NEW YORK (AP) - You could pay a lot of money for the privilege of donating your labor to a worthy cause somewhere around the world on a volunteer vacation. Or you could just throw your sleeping bag in the car, drive to a nearby park, and for as little as $150, spend a week in the wilderness rebuilding trails with other nature-lovers.
Here are some tips on how to find a volunteer vacation on a budget - along with some sample trips.
''Flight and accommodations are your two most expensive pieces of this,'' said Doug Cutchins, co-author of ''Volunteer Vacations: Short-Term Adventures That Will Benefit You and Others,'' just out in its 10th edition from Chicago Review Press. ''So domestic volunteer vacations are always cheaper than international.''
Robert Rosenthal, a spokesman for VolunteerMatch, a national nonprofit organization, agreed that volunteering close to home is not only cheaper, but also serves important domestic needs.
''It's hard to argue that somewhere in Costa Rica is in more need than communities like Detroit,'' he said.-
Rosenthal noted that an important tradeoff is that when you pay more money in fees to take part in a volunteer vacation, ''you get other people doing the logistics. Budget equals having to do more of the work yourself.''
VolunteerMatch operates a Web site at (www.volunteermatch.org) with a database of opportunities and groups (most of them nonprofits) that have been vetted to make sure they comply with U.S. tax and charity laws. The site lists ''not just the well-heeled agencies, but also small organizations that are doing really interesting, innovative stuff but that can't advertise in The New Yorker,'' Rosenthal said. Use the advanced search form on the site's ''Organizations'' tab to find groups that match your skills and desired location.
VolunteerMatch.org also recently launched a review tool so that former volunteers can leave feedback online about their experiences.
Cutchins said other ways to check out groups you're considering volunteering with include Googling for blogs and other online commentary by former volunteers, as well as simply asking organizations for references. They're unlikely to send you to someone who had a bad experience, but Cutchins says one way to sniff out problems is to ask former volunteers what aspects of the program might have been better.
Working In A Park
This is one of the cheapest and most rewarding volunteer vacations you can find. Doug Cutchins, co-author of ''Volunteer Vacations: Short-Term Adventures That Will Benefit You and Others,'' recommends trips organized by the Appalachian Mountain Club, Appalachian Trail Conservancy, Colorado Trail Foundation and the Bob Marshall Wilderness Foundation in Montana among others.
The American Hiking Society sponsored 500 volunteers working in parks last year and has just opened up registration for almost 80 trips this year in 30 states and the U.S. Virgin Islands. You must pay a $30 membership fee but it is applied toward the $275 cost of any seven-day trip. Some groups stay in cabins, some camp out. Details at (www.americanhiking.org/volunteerVacation.aspx).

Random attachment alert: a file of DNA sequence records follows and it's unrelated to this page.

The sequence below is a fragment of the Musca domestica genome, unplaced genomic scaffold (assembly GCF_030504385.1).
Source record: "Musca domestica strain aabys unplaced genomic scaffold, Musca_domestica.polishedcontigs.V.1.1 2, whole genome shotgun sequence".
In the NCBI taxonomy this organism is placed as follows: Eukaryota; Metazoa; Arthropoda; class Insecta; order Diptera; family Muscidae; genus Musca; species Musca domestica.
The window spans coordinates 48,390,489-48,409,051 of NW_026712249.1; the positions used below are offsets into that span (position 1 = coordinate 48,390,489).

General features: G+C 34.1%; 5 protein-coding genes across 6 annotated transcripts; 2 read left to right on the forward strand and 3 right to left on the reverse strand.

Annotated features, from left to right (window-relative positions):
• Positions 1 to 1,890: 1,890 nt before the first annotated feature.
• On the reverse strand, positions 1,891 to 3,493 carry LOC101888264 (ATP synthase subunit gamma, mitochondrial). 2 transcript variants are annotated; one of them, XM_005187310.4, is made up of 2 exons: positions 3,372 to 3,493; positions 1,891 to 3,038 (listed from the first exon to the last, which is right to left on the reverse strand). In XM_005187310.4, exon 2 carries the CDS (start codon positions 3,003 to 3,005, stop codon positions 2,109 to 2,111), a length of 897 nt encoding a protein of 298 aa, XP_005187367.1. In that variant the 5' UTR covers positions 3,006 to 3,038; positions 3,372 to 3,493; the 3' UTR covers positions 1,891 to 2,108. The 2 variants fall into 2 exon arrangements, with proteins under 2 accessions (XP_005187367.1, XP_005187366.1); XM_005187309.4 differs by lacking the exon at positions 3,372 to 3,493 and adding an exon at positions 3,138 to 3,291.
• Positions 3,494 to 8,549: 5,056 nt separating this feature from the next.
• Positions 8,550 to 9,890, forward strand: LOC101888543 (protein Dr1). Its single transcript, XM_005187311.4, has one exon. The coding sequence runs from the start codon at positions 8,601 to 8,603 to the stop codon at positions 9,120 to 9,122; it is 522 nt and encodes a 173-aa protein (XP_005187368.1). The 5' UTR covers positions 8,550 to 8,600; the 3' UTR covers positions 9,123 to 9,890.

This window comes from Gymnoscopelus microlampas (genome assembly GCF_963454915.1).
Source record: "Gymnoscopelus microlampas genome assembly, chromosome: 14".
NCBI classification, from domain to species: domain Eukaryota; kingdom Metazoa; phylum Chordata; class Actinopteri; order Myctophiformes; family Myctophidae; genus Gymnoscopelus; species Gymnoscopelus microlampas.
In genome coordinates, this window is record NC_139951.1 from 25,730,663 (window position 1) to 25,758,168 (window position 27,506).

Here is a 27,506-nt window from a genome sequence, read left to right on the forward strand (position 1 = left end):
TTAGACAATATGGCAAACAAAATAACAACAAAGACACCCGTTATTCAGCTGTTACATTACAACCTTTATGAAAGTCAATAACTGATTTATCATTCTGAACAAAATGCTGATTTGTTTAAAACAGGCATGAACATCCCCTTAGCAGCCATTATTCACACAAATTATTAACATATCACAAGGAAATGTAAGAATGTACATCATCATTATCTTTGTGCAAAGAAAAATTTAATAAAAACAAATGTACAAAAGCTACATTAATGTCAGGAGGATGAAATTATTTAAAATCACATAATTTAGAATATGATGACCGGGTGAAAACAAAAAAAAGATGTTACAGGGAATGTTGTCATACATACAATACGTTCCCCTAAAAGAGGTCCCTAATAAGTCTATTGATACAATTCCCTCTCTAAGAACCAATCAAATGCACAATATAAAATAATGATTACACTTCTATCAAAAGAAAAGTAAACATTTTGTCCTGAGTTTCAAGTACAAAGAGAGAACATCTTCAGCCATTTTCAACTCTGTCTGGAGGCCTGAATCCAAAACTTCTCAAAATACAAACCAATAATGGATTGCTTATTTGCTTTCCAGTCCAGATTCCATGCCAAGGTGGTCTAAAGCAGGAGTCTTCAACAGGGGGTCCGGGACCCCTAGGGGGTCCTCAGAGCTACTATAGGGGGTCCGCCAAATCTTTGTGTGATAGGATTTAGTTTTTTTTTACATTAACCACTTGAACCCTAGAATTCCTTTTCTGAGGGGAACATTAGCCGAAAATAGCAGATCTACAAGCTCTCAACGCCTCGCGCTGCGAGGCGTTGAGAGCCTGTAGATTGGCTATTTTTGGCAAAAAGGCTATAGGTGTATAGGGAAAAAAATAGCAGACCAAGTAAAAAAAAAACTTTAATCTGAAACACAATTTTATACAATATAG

The Washington Trails Association is reporting ''record sign-ups'' so far this season for volunteer vacations it sponsors in Washington State, with some trips already full. ''We're on track to have a banner year this year,'' said trail programs director Diane Bedell.
One attraction is the price: $150 a week. You drive to the trail head and provide your own camping gear (sleeping bag, tent, work clothes), and the organization provides food and equipment. Gear and tools are carried in to the work sites on horses or llamas. The group accepts beginners, so you don't need special skills, and they offer youth trips for kids as young as 14.
But the low cost is not the only appeal. ''We work hard but we get great work done and people love the trips,'' said Bedell. ''I hate the term 'staycation.' But I think there is something great about finding something exciting to do, close to home.'' Details at (www.wta.org/volunteer/vacations).
Paying for Your Trip
Many organizations encourage participants to find ''sponsors.'' Often this amounts to little more than a form letter you e-mail to everyone you know asking them to donate money.
Cutchins, director of service and social commitment at Grinnell College, encourages students to ''think creatively'' and find ways to fund their trips that do not involve handouts.
''Instead of a gift, can you earn this money? Is there someone whom you might borrow this money from and find a way to repay it?'' he said.
If you can't afford a trip this year, save money to take the trip next year. Or, if you are a student, instead of asking grandma to write a check, perhaps you can work off a loan by devoting a few weekends or a week to helping her with a project - a garage sale, basement cleanup or getting her garden in shape for spring.
Another approach: Ask friends and family to forgo Christmas and birthday gifts for you and instead contribute toward the cost of your trip. ''Invest in experience instead of stuff,'' is how Cutchins put it.
Among the organizations Cutchins recommends as being known for quality experiences are Cross-Cultural Solutions, WorldTeach and of course, Habitat for Humanity , which builds affordable housing.
Habitat has affiliates in 50 states and nearly 90 countries. Some sample trip costs (excluding airfare): Mexico, $1,200 for nine days; Romania, $2,175 for 15 days; Biloxi, Miss., $1,050 for seven days; Bennington, Vt., $1,200 for seven days. A detailed list of trips and costs can be found at (www.habitat.org/cd/gv/schedule.aspx). The costs cover meals, accommodations (which range from hotels to community centers); local transportation (excluding airfare to the destination); insurance and some local cultural activities. No construction skills are necessary.